EuroBiotech Report—Ipsen's woes, Roche failure, Chiesi, Bayer and Woodford

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Welcome to the latest edition of our weekly EuroBiotech Report. We start this week with the ongoing fallout from Ipsen's $1 billion bet on palovarotene. Rocked by back-to-back clinical missteps, Ipsen recorded a €669 million partial impairment on the rare disease drug. Elsewhere, Roche's anti-amyloid beta antibody failed a clinical trial ahead of a readout from phase 3 studies targeting a broader population. Chiesi Farmaceutici set up a rare disease unit in Boston. Bayer moved 400 researchers to an outsourced small molecule unit. Efforts to sell Neil Woodford's biotech holdings faltered. And more. — Nick Taylor
 
1. Ipsen takes €669M hit as palovarotene's prospects wither

Ipsen has recorded a €669 million ($728 million) partial impairment on a rare disease drug it bought last year. The prospects of the drug, palovarotene, took back-to-back hits around the end of 2019, leading Ipsen to dramatically dial down its expectations.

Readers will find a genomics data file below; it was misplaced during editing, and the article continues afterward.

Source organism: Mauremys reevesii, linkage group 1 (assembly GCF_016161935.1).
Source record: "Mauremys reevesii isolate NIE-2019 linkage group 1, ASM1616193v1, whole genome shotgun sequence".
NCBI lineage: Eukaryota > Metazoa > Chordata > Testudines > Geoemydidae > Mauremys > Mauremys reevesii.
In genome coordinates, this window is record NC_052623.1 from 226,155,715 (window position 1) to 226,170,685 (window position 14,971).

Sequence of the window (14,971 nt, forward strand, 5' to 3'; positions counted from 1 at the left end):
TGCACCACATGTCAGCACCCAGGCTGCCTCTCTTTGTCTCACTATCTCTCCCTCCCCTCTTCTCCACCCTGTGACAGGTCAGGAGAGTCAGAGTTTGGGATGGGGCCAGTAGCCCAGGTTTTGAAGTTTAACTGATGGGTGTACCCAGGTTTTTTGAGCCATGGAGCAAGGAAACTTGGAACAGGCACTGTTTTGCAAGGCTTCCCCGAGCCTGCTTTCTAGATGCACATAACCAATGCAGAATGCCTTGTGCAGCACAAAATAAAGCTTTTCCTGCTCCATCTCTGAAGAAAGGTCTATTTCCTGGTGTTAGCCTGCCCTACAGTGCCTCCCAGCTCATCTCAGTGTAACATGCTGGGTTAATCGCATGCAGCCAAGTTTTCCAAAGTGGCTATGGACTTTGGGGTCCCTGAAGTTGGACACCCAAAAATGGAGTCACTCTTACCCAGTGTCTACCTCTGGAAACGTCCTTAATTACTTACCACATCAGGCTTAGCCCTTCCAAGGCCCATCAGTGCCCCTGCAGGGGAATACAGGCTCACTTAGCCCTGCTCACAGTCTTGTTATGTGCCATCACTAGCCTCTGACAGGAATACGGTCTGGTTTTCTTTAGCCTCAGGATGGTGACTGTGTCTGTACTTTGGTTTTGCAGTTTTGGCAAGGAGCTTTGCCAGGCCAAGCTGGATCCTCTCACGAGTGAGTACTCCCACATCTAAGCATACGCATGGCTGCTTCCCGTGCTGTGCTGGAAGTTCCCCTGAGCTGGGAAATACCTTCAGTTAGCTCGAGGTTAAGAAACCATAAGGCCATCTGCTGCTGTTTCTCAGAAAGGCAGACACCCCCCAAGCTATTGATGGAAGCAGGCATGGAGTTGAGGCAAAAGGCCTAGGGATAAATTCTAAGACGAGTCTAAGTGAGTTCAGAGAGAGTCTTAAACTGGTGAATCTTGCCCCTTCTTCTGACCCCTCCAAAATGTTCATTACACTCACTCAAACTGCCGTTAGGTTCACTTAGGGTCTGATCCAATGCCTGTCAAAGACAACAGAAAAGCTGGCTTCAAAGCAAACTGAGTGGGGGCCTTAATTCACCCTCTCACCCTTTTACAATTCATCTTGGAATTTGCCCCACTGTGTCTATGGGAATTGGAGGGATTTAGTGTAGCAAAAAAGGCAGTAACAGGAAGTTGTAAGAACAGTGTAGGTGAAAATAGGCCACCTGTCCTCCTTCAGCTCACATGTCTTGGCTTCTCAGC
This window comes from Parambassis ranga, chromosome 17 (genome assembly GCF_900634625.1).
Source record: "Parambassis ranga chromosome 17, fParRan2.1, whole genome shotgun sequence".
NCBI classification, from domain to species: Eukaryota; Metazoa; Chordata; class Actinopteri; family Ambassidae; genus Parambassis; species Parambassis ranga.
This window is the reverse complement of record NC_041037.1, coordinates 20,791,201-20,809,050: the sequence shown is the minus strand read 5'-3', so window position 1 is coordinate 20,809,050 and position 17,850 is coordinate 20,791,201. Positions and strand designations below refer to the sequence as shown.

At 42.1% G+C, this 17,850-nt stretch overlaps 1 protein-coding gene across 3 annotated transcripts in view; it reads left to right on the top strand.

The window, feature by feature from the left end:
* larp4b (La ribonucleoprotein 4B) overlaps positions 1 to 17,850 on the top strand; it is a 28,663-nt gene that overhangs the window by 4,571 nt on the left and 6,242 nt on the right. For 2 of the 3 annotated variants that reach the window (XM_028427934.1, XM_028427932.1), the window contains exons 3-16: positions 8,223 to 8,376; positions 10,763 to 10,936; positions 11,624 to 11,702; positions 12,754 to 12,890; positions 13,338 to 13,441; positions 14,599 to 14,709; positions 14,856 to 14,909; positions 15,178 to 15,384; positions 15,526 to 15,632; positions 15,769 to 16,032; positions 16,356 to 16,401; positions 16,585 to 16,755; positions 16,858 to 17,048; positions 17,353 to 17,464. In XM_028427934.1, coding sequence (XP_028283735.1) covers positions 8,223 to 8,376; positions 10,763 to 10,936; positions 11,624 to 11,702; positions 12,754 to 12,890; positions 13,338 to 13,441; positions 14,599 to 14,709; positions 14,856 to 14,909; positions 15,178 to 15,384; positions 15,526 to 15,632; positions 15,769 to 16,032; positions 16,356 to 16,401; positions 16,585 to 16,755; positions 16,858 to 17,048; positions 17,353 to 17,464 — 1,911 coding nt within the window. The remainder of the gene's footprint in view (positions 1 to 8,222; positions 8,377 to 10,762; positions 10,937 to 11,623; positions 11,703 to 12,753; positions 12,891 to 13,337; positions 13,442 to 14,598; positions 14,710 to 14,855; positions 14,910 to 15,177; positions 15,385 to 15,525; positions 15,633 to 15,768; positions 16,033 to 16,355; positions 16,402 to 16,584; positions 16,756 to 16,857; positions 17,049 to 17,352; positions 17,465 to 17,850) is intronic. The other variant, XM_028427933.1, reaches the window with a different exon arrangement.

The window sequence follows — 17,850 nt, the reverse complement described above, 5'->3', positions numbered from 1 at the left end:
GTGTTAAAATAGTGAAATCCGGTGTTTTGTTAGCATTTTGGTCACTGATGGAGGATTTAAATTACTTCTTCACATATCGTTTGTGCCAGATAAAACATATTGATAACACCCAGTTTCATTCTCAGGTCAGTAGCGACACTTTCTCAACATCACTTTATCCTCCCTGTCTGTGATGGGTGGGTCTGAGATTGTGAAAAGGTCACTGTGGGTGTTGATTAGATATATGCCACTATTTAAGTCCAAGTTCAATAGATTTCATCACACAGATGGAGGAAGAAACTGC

2. Lilly and Roche's antibodies fail late-phase Alzheimer's test

Anti-amyloid beta antibodies in development at Eli Lilly and Roche have failed to improve outcomes in a phase 2/3 Alzheimer’s disease trial. Despite the setback, Roche is continuing two phase 3 trials of its asset in a broader population of Alzheimer’s patients.
 
3. Chiesi creates Boston rare disease unit ahead of Fabry launch

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Chiesi Farmaceutici has set up a rare disease unit in Boston. The division will develop treatments for patients with rare lysosomal storage, hematological and ophthalmological disorders.
 
4. Bayer moves 400 R&D jobs to CRO-run small molecules unit

Back in 2018, Bayer mulled outsourcing R&D as part of a greater restructuring. Now, the company is pulling the trigger on that plan, transferring 400 staffers to a “full-fledged research center” to be set up by Nuvisan, a German CRO, in Berlin. 
 
5. Collapse of £550M deal to sell Woodford's biotechs sparks fire sale fears

A £550 million ($711 million) deal to find new homes for Neil Woodford’s biotech holdings has collapsed, raising the prospect that stakes in companies including Immunocore will be auctioned off for knock-down prices.
 
And more articles of note>>

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